How to Protect Your Rights If Counterfeits Under Your Trademark Emerge in Market

The MT Conferences section did not involve the reporting or the editorial staff of The Moscow Times. 


Sergey Zuykov

Director General
Zuykov&Partners

EU officials are alarmed: Russia is No. 2 in the rating of counterfeit products' manufacture and sale, while China is still No. 1. Mass media and officials emphasize the fact that illegal products cause serious damage to the budget and consumers, though hardly anybody remembers the losses suffered by Russian and foreign manufacturers. It is impossible to calculate how much Russian business loses from counterfeit products, but the amount will clearly be enormous.

Generally, counterfeit products are not the same: Sometimes they are completely different from the trademark holder's products and look nothing like the original. Yet, there are also counterfeit products that are hardly discernible from original products. All counterfeit products have something in common, and that is their poor quality, since the main objective of all clandestine manufacturers is to gain maximum profit and save on materials and technologies. Nevermind the fact that the counterfeit products never comply with any GOSTs or specifications to the relevant group of products. The counterfeit quality causes more damage to the trademark holder's company, than just the material damage, since counterfeits harm both the company's reputation and consumers' trust.

If your products are tampered with, collect the evidence and try to find the offender. As a rule, the main problem of any counterfeit case lies in the necessity of proving that it was the defendant company that infringed your rights and illegally used your trademark. Counterfeit samples, any papers confirming sales, notarized protocol of website inspection (in case of counterfeit sales via Internet) may serve as evidence of the defendant's guilt.

No less important is the correct estimation of your company opportunities, particularly the investigation into the way the trademark used on counterfeit products was registered. Could any errors or breaches of legislation have taken place? Is the registration still valid? Only if you are sure that your rights are valid can you move on. Otherwise, before you start fighting the counterfeits, you must eliminate all discrepancies and ensure 100% protection for your trademark.

Current legislation offers a few variants of trademark protection to a trademark holder, but in any case, start your trial by sending a pre-trial claim to the defendant. In many cases, it is sufficient if not to settle the dispute, to at least start negotiations with the person violating your rights. In your claim, you must demand that the defendant company stop using the trademark you own, and point out that such use is illegal, with documents certifying your rights attached. If the violator neglects your notice and continues to use your trademark, it proves their willful misconduct and deliberate use of your image. Obviously, the holder cannot count on an amicable settlement in this case.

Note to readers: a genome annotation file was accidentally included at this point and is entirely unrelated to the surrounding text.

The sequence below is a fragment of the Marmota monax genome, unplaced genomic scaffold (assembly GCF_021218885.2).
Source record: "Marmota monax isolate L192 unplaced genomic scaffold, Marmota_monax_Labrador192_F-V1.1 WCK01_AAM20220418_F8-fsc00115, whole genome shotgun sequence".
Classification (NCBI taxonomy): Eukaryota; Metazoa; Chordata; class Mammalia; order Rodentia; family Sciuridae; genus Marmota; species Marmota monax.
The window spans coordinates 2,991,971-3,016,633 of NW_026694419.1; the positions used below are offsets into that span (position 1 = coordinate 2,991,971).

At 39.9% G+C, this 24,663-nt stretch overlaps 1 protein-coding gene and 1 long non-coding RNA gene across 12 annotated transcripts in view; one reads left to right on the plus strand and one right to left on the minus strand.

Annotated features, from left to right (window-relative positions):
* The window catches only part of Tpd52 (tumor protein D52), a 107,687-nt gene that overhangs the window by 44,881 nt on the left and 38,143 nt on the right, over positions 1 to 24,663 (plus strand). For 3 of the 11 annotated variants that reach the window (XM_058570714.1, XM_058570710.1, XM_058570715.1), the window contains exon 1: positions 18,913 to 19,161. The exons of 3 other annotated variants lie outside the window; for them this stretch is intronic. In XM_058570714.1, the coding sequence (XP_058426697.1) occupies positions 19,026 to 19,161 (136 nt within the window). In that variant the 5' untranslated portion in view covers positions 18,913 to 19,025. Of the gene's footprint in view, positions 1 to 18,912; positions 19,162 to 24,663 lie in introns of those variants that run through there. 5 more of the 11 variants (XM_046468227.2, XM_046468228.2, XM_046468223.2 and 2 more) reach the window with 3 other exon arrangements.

Another way to protect your rights is to file a claim to police, under which an administrative or a criminal case can be initiated. If it is an administrative case, the violator will be fined, but if it's a major violation, exceeding 1.5 million rubles, punishment will be far more serious. Police are entitled to seize or destroy the counterfeit products, but, unfortunately, they cannot forbid the violator from using the products. Only a court can pass such a judgment.

You may file a claim with the court either after the investigation is completed by the law enforcement agencies or simultaneously with the police investigation. In the former scenario, if the police confirm that there was a violation, you will not have to prove anything to the court; you just file an application to grant an injunction concerning the trademark's use, and to receive compensation of up to 5 million rubles, or double the value of the counterfeit products. In the latter scenario, you must present all the evidence of the defendant's guilt.

Still there is another option: to file an application with the Federal Anti-Monopoly Service to recognize the violator's actions an act of unfair competition. You may apply either to the federal department, or to the regional offices of FAS. The main advantage of filing a claim with the FAS before going to court is that FAS officers may call for documents confirming the fact of infringement from the defendant, while when filing a claim to the court, the holder bears the burden of collecting evidence.

If the Federal Anti-Monopoly Service recognizes that the defendant company is guilty of unfair competition, there may be a fine amounting to 1-10 percent of the turnover of each group of counterfeit products sold by the company. So if alcoholic drinks, say, vodka, are counterfeited, and the violating company plans to sell 15 various brands, the amount of the fine will be calculated on the basis of the turnover of all the products of this group.

Where to go first, and how to plan your actions in order to defend your rights most efficiently and with minimum losses depends on each individual case. In some situations, you should appeal to one of the above-mentioned agencies. In others, you should file claims to several agencies at a time. Only an expert may advise on what to do in your individual case.


The MT Conferences section did not involve the reporting or the editorial staff of The Moscow Times.